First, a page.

Then what I did, was go around to all the different frameworks. I don't even think JQuery existed in it's current incarnation at that point (December of 2005), and I looked around at as many as I could (dojo, MooTools, and a few others that have since become relics). This post though, isn't about the greatness of these frameworks; rather it's about the terrible abuse.
With any new technology, there will be people who embrace it for ease of use and creating a new standard, and then there will be those who completely abuse it.
These tallies were retrieved via after the DOM had been rendered, so they may not match up perfectly with the source, but I assure you they're accurate.
If you visit this site, you're not going to notice too much. A few swfs, a bit of animation, and a few non-css related hover effects. In no way, should this account for the number of requests for just js/css assets. It doesn't make sense, and is terrible programming/development. I understand that in many projects, control is sometimes non-existent. You need to conform to someone elses demands, some other developers tendencies, or some other designers inexperience. But for the firm who developed this site, if anyone had taken a look at the source after it had been finished, a huge red flag should have gone up.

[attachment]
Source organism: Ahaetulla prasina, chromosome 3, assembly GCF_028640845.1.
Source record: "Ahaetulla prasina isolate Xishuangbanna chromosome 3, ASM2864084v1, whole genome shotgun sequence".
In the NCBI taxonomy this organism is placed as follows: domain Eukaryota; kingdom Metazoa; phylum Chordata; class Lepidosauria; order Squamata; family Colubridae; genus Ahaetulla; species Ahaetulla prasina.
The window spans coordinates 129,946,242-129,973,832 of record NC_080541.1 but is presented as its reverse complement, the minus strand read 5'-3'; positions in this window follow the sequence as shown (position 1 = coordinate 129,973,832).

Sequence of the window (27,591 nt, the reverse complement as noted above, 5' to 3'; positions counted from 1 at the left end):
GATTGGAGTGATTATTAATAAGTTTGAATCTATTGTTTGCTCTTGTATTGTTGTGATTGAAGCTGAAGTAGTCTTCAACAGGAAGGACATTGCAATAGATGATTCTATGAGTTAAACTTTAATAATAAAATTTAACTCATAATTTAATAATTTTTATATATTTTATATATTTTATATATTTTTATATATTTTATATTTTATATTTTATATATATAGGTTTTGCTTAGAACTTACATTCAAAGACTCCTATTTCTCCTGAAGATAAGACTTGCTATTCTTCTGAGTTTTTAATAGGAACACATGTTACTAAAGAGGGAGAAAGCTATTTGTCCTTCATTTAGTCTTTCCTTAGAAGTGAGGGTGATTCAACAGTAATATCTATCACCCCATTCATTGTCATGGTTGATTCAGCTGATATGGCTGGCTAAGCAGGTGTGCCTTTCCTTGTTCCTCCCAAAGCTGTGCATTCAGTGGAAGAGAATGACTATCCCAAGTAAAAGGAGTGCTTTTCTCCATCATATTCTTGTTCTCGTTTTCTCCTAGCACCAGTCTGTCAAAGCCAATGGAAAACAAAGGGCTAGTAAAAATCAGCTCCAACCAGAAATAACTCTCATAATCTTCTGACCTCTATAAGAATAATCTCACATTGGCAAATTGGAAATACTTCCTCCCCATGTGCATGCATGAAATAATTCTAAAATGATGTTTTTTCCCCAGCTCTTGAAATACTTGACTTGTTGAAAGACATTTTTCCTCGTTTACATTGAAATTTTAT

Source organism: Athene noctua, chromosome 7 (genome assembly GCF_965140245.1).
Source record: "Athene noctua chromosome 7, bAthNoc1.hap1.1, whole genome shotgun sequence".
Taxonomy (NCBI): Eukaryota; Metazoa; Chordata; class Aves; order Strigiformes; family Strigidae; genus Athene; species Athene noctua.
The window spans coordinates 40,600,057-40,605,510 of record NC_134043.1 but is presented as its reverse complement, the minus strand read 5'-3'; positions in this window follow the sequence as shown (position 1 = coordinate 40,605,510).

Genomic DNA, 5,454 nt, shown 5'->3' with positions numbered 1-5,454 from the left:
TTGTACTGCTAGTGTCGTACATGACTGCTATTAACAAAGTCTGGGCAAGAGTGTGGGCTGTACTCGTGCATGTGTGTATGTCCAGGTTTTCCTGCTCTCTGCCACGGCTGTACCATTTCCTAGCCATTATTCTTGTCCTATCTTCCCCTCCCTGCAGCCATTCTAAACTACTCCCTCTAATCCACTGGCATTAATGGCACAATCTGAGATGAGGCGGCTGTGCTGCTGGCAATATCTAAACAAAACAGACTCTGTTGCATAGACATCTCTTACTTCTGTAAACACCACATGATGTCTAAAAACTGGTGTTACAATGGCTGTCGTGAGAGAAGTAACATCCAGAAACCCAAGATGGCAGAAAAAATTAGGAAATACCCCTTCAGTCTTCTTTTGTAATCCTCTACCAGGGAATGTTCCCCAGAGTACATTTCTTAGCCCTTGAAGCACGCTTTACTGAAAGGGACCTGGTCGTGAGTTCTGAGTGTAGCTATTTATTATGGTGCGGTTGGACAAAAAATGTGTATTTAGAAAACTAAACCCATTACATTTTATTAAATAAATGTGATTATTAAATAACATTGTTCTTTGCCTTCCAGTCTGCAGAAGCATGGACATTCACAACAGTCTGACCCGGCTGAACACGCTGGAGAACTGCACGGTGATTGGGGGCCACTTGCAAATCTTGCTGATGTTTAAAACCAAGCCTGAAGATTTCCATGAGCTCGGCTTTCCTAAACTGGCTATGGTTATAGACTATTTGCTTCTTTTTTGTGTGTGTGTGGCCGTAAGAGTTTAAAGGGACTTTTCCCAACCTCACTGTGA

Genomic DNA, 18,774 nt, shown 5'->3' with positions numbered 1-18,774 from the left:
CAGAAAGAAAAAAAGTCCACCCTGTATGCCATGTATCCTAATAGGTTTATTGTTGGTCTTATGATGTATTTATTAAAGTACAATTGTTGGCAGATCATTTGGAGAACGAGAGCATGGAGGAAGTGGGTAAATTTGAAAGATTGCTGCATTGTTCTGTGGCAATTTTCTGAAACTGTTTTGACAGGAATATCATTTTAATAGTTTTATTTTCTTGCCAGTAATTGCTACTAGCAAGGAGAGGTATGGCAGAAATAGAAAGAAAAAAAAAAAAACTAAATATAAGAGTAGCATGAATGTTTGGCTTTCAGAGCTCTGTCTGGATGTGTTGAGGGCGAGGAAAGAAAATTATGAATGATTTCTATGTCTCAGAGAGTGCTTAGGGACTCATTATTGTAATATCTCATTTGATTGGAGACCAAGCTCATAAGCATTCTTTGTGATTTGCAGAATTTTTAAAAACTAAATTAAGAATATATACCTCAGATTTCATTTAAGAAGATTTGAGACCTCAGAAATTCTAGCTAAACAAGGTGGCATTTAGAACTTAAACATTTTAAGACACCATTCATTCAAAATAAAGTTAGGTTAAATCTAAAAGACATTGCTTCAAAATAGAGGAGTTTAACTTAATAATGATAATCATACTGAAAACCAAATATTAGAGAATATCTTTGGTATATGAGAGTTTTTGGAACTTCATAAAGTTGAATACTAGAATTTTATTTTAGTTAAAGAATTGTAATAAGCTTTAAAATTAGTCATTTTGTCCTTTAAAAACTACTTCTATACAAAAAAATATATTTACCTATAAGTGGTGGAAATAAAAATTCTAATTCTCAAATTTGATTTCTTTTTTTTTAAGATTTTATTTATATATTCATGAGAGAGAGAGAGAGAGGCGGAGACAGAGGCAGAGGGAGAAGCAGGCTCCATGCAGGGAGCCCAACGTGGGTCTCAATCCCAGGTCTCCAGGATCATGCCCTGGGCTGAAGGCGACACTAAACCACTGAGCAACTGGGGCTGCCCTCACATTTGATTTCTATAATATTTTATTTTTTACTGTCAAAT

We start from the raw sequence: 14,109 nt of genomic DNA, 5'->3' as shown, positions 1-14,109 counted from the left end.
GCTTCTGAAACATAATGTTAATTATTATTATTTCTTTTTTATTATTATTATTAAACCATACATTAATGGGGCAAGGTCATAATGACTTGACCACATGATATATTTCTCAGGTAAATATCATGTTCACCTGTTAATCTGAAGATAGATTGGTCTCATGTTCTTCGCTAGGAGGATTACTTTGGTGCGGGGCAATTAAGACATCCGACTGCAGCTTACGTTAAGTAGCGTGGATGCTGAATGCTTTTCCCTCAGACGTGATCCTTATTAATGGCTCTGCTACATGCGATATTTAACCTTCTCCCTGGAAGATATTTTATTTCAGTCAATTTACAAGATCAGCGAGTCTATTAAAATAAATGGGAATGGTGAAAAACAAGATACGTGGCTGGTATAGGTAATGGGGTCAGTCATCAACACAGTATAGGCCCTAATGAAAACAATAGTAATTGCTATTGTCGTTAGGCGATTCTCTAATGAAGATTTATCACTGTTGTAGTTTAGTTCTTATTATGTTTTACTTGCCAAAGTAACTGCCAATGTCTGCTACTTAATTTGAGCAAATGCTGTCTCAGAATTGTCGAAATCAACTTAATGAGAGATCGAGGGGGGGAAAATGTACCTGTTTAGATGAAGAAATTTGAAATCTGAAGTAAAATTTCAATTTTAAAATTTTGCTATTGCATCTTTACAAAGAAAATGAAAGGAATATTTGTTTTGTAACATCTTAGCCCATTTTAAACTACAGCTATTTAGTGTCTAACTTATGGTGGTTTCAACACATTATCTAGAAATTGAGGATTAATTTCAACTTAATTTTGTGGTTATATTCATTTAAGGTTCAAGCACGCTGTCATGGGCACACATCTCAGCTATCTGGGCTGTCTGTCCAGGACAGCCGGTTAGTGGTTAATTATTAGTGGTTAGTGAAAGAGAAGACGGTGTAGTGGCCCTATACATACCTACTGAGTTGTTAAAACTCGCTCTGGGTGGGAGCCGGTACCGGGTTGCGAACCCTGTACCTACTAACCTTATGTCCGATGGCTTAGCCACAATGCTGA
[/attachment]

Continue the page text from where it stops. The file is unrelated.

Concatenating files is easy; minimizing requests is easy, and a faster client side render time will actually make you money, for a relatively low cost (maybe 2 hours). This speaks to what frameworks are doing these days.
JS frameworks, and even php/server side ones like CakePHP and CodeIgniter (ones I'm working with now) are leading to a generation of websites and applications that were developed by people who have very little idea what they're doing. I don't think it's much different than the age of FrontPage/Dreamweaver/GoLive developed sites, but it's certainly not something that you should be paying for it you're working with a development firm. It's annoying as a developer to see this, and probably a do-or-die thing if I were to be working with or hiring another developer to work with me.